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Slick moves ditch drivers

Roads leave folks on thin ice

Posted: Friday, December 09, 2005

 

  Ed Hawkins spreads sand on his driveway on Kiana Lane in Kenai Thursday afternoon. Rain Wednesday night polished already icy roads, making driving conditions difficult in some areas. Photo by M. Scott Moon

Ed Hawkins spreads sand on his driveway on Kiana Lane in Kenai Thursday afternoon. Rain Wednesday night polished already icy roads, making driving conditions difficult in some areas.

Photo by M. Scott Moon

Winter weather can be challenging to drive and walk in, but the current icy weather is making things even more difficult than usual, according to several local agencies and businesses.

“It’s kind of a bad situation everywhere,” said Brian Gabriel.

Gabriel is the station foreman with the Kenai-Soldotna Maintenance and Operations Division (M and O) of the Department of Transportation and Public Facilities, the agency responsible for sanding many of the major paved roadways.

These roadways include the Sterling Highway, the Kenai Spur Highway, Kalifornsky Beach Road and Bridge Access Road, to name a few. The Kenai-Soldotna M and O also maintains many secondary paved roads off of this system and a few gravel roads, as well.

Gabriel said the current weather pattern is difficult to contend with in regard to sanding.

“We’re busy around the clock and are pretty much sanding nonstop. We’ve put out an unbelievable amount of sand, (a total of) roughly 300 yards of sand a day” he said.

To get an idea of how much sand that is, Gabriel said their three sanding trucks, and a fourth that was expected to be up and running by Thursday, each hold 8 yards of sand, which will cover 8 miles when spread solidly over double lanes.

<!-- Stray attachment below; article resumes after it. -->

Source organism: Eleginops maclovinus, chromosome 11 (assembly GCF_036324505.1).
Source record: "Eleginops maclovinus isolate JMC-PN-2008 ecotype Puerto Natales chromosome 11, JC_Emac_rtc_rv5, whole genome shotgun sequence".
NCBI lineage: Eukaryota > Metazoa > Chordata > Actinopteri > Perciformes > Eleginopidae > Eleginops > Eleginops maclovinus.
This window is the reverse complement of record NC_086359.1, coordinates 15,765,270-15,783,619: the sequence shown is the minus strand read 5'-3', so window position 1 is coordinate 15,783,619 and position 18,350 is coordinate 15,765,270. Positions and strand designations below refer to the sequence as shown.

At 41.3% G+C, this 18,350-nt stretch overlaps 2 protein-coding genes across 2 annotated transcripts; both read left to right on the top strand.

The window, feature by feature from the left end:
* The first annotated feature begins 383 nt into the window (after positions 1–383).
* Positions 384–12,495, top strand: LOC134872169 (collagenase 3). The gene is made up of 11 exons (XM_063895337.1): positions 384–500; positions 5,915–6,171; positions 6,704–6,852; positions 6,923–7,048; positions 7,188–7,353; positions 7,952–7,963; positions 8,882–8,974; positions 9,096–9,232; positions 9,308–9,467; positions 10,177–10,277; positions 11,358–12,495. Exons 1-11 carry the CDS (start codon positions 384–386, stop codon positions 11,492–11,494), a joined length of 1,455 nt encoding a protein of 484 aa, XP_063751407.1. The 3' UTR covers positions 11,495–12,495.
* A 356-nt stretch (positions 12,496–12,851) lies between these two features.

While it lasts, this sand makes surfaces less slick, but Gabriel said the problem is the sand isn’t lasting long.

“The temperatures keep fluctuating around 32 degrees. We’ll sand the ice, then it will rain and wash the sand off. Then it will freeze again forming a glaze of ice on the pavement,” he said.

Gabriel said it is not uncommon for his division to sand a road, only to get a call an hour later requesting the same road be sanded again.

“We’re trying to stay ahead of it, but it’s tough,” he said.

Kiven Olsen of Peninsula Towing said he’s been equally engaged in helping those that have gone off the roadway.

“It’s been extremely busy,” he said, and explained that while the main roads haven’t been much of a problem, side roads in subdivisions, unpaved roads in particular, are where many of the calls he’s responded to have come from.

“Business has been steady since (Wednesday) morning. A lot of it is people sliding off the road into the ditch. I’ve been doing about a dozen tows a day,” he said.

While a dozen tows is more than Olsen would normally do in a day, it’s not as many as he could normally do, but the icy weather has hindered his driving, and thus towing ability, as well.

“An average tow usually takes me 30 minutes, but now every tow is taking me two to three hours because I’ve got to go so slow and chain up and unchain my truck,” he said.

“Even with the chains, I’ve gone in the ditch three times myself while pulling someone out. It’s that slick. It just sucks you right in,” Olsen said.

The slick surfaces are equally challenging once drivers reach their destinations. Traversing parking lots or walking from the car to the front door at home can be quite a dicey endeavor without the aid of special footwear or using chemicals to contend with ice.

“Sales are booming,” said Dave Shaffer, store manager at Alaska Industrial Hardware in Kenai.

“We’ve probably sold a couple hundred sets of ice cleats. It’s tough keeping them on the shelves. Every time I turn around the shelf is empty and I have to put more out.

Shaffer said AIH also is selling tons — literally — of chemical ice melting products and gallons of washer fluid for windshields.

“Because of all the stuff they’re putting on the roads, it’s easy to go through a quart a day,” he said.



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